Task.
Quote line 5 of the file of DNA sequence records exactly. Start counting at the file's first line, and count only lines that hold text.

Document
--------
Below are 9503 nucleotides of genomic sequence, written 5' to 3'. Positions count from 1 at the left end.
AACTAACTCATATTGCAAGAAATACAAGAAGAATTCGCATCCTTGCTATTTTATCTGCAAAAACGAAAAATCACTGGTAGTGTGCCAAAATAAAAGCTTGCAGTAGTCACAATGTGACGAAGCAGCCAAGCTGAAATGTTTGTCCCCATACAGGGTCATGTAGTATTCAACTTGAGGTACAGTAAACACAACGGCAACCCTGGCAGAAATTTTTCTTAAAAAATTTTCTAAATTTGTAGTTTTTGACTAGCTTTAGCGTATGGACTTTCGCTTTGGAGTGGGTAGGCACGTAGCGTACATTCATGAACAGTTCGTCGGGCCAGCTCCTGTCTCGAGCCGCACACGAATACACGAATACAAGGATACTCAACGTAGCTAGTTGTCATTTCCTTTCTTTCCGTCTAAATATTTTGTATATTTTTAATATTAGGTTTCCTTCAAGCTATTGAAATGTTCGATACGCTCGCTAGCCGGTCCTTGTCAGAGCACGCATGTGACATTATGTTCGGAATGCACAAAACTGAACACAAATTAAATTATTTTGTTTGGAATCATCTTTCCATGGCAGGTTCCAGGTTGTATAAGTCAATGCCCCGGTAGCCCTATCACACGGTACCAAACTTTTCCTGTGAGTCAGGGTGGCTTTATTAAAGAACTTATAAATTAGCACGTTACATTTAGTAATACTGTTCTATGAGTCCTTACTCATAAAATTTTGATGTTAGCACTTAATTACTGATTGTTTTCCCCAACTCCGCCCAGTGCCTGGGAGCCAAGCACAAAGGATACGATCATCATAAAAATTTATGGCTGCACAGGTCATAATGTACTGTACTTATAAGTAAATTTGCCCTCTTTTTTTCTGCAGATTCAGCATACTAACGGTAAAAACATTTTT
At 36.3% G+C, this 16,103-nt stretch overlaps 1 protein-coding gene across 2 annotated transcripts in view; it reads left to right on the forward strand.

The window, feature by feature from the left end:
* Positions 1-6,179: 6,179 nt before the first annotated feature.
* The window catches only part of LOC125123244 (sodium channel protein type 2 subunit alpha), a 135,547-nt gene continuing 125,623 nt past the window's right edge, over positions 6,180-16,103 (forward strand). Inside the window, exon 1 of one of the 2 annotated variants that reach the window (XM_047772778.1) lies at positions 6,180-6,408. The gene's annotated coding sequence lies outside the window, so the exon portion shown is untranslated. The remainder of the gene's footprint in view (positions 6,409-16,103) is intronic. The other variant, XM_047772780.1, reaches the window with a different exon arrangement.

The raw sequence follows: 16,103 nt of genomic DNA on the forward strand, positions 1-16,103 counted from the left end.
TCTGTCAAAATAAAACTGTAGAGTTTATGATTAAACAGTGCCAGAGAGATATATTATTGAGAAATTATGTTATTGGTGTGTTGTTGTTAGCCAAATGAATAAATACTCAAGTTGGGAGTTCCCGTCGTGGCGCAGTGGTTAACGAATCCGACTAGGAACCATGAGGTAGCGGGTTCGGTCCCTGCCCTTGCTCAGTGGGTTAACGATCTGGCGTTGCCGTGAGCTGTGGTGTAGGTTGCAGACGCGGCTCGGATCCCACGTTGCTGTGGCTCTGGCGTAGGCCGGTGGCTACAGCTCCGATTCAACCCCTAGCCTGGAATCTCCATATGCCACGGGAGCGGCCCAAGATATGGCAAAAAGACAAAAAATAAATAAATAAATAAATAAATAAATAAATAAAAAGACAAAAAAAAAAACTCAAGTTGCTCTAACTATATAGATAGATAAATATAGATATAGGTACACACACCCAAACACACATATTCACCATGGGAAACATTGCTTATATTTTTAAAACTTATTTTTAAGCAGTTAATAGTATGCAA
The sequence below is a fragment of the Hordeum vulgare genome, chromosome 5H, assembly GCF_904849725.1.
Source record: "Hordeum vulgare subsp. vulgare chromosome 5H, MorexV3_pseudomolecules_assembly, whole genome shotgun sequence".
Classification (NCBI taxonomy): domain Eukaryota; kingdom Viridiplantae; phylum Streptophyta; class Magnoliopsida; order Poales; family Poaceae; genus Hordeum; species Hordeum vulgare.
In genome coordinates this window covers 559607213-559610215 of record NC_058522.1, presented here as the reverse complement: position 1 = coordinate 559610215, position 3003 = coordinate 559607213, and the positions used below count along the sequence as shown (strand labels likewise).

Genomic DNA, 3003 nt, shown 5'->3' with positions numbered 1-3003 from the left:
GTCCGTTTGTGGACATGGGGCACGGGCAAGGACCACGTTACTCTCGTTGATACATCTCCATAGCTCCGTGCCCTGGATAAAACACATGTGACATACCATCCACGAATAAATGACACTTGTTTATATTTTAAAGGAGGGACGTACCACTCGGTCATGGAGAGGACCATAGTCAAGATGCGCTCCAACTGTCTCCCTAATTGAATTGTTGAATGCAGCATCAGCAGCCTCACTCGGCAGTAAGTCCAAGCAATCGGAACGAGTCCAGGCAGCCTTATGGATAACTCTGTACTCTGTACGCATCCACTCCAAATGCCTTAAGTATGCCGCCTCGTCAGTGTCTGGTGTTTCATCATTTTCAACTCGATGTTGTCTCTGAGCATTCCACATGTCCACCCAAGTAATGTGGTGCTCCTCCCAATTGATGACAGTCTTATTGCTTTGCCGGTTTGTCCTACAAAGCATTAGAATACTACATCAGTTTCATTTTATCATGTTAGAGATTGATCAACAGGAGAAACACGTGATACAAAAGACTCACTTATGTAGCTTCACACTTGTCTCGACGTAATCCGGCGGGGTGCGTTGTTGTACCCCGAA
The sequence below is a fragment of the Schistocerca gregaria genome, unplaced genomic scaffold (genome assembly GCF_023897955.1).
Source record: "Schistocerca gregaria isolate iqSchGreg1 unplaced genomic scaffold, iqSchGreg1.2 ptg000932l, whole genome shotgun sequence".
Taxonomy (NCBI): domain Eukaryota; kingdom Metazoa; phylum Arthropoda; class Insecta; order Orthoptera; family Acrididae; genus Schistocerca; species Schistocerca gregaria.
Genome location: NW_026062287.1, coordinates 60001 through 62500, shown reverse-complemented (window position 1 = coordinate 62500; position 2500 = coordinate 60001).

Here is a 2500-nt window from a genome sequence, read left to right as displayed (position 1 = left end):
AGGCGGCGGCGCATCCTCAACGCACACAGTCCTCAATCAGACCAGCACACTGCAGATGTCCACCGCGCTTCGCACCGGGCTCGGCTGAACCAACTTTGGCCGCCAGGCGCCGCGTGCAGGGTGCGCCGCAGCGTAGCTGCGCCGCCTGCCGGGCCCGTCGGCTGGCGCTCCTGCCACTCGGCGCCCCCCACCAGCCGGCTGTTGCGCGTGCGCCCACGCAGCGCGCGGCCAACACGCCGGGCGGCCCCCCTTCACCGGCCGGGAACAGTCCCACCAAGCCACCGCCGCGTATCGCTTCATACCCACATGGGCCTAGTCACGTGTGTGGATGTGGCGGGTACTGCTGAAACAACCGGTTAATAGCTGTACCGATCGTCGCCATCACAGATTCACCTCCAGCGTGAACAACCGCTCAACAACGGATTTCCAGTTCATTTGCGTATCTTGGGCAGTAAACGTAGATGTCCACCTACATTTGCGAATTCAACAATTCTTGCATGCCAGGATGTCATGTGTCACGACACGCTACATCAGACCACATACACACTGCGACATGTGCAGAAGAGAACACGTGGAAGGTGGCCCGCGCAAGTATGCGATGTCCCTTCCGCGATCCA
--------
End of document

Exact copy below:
* Positions 1-6,179: 6,179 nt before the first annotated feature.